German painter Albrecht Dürer's (1471-1528) iconic monogram.

German painter Albrecht Dürer’s (1471-1528) iconic monogram.

Whether you call them monograms or cyphers, I am fond of them! Especially on linens and tote bags.

A sign of a problem, or a mark of a true New Englander? :)

A sign of a problem, or a mark of a true New Englander? 🙂

There's more where these came from...

A monogram Instagram! There’s more where these came from…

This short video, “The Secret Language of Monogramming,” about monograms and clothing featuring style writer Glenn O’Brien and other fashion insiders is terrific. 

What are your thoughts on monogramming as a practice? Are there any things you would (or wouldn’t) monogram?

Living your dreams.

What are your dreams? Maybe they are personal (e.g. to get really good at the piano–I just started lessons in May!), professional (to start a successful business), or somewhere in between (to find a solid work/life balance or find a job in a city that you love).

My dream, for as long as I can remember, as been to write book reviews for the Sunday New York Times Book Review (don’t laugh!). Along with getting Daniel Jones to accept one of my essays for the Modern Love column, it is on the top of the list. There are probably other things I could add to that generic list (more closet space, for one), but unless there are actionable steps one is taking to realize those dreams, there is little chance that they are going to suddenly materialize.

“A goal is a dream with a deadline.” It is about taking the little steps, one day at a time, that will get you closer to your dream.

I can’t tell you how often I hear people around me say, “If I could do it over, I would do X” or, “I wish I could (move here, do this job, go back to school, etc.).” This makes me crazy! Some of our biggest cultural icons did not start out doing the things for which we remember them. For instance, Julia Child started out her professional life as a foreign secretary and didn’t learn to cook until she was almost 40. Read her lovely book My Life in France for inspiration. And canonical 17th century English writer John Milton tutored schoolchildren and was the Secretary of Foreign Tongues before he ever wrote Paradise Lost (which wasn’t published until he was 59!).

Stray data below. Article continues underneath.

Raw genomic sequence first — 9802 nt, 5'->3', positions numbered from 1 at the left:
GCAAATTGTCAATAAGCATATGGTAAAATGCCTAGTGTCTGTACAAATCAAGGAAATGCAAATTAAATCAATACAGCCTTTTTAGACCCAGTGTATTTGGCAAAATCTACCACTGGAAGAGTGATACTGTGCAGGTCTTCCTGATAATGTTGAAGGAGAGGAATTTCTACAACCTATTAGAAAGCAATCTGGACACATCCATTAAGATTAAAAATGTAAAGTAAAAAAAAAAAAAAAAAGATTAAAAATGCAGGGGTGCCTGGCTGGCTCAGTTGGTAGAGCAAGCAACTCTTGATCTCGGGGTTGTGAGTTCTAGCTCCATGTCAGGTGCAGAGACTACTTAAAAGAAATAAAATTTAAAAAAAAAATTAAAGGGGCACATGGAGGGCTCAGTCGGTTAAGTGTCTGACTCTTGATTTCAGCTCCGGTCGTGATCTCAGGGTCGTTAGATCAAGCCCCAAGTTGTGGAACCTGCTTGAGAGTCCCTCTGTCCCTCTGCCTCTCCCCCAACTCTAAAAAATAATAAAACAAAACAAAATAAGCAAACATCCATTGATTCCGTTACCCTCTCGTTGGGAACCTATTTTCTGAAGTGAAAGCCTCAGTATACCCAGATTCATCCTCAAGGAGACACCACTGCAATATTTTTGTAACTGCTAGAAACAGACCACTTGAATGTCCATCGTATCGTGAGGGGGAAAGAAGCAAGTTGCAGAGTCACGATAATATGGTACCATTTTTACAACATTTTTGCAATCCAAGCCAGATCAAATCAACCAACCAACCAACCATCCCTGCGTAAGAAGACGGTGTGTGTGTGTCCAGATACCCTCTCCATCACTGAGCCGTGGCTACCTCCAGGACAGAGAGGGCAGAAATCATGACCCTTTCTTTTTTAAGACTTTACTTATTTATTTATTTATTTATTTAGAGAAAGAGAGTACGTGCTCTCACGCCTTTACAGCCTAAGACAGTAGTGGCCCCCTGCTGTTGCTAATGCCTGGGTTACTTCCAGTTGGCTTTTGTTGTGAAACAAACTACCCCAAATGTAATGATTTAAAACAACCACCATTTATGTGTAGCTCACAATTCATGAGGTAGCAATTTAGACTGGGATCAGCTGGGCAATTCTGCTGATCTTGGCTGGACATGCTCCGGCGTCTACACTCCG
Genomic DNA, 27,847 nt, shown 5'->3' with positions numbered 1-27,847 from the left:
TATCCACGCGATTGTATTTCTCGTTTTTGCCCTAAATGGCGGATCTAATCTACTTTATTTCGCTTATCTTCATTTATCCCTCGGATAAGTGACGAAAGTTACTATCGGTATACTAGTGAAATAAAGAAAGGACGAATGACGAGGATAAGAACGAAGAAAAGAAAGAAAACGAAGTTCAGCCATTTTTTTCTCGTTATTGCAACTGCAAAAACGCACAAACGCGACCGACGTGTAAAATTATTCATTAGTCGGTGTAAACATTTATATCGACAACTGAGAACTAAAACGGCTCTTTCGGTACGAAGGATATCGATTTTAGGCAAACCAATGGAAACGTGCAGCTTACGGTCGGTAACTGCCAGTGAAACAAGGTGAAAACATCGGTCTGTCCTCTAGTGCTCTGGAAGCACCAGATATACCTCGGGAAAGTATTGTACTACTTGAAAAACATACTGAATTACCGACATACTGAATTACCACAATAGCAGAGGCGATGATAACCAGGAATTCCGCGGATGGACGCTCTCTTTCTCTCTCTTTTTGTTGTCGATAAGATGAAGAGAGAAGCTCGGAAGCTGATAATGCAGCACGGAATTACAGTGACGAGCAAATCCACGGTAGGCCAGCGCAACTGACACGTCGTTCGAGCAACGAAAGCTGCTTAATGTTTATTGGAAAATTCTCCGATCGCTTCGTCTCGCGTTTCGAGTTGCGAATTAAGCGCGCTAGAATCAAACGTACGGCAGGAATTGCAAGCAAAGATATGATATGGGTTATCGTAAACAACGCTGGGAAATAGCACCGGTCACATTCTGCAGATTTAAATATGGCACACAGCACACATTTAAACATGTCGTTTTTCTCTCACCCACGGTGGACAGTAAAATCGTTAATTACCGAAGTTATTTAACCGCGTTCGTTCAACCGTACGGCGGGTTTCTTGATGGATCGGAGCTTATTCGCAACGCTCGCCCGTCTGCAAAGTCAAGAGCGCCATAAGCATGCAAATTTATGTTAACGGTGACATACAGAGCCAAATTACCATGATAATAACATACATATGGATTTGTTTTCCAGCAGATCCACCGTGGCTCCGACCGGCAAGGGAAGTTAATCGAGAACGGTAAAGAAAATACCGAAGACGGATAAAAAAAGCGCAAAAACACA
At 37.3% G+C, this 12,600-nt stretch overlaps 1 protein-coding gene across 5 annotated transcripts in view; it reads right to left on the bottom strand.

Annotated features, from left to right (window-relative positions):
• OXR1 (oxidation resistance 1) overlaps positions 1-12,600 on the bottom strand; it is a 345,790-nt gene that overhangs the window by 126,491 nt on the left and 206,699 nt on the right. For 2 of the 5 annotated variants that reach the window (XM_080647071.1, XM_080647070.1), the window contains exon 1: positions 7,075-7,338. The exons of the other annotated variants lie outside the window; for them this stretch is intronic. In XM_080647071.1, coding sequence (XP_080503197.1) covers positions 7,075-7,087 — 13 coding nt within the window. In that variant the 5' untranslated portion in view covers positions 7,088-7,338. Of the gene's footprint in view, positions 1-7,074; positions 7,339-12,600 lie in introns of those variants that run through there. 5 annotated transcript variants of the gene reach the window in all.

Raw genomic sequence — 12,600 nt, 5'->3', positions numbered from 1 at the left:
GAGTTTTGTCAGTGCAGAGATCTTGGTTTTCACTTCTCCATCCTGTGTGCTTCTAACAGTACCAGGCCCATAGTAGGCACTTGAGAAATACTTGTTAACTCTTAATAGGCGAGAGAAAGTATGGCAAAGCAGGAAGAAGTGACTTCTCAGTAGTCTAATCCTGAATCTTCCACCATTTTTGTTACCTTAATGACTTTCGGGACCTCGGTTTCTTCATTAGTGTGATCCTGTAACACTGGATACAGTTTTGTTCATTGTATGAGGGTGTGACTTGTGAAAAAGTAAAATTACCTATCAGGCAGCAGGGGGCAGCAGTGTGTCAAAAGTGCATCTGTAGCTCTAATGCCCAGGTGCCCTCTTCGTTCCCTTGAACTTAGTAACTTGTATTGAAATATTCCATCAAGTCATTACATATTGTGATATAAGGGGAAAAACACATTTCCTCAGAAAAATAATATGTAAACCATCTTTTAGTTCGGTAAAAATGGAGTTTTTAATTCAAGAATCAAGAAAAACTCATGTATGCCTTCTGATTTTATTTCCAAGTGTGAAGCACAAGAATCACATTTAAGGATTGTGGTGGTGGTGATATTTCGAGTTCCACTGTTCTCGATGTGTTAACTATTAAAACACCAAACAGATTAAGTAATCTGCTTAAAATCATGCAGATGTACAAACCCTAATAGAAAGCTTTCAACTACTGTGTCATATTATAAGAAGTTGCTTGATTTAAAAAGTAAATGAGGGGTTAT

For more proof that realizing a dream is possible at any point, read this January 2014 article from the NYT Magazine about Birmingham artist (now based in Atlanta) Lonnie Holley, who cut his first album at the age of 62 and is now playing for packed crowds at venues like Cambridge’s The Sinclair.

So I guess my thought for today is to embrace your dreams and work toward making them your reality. (I will if you will.)

Prints for Readers



I love art that depicts books and reading (obviously), and these three pieces are happily at home in my living room amongst the physical (3-D) books that also reside there. Next week, I will feature photos of my home bookshelves, so stay tuned!

The bookshelf print is from Jane Mount’s “Ideal Bookshelf” series. (Check out her book, My Ideal Bookshelf, too.) The lower print  by Tatsuro Kiuchi is titled “In the Library” and can be found here. Both were framed and matted (by moi) in simple frames (under $10/each) found at Michael’s craft store.

The “Read Instead” print is from San Francisco-based BOOK/SHOP. I displayed it in a simple white wood IKEA frame.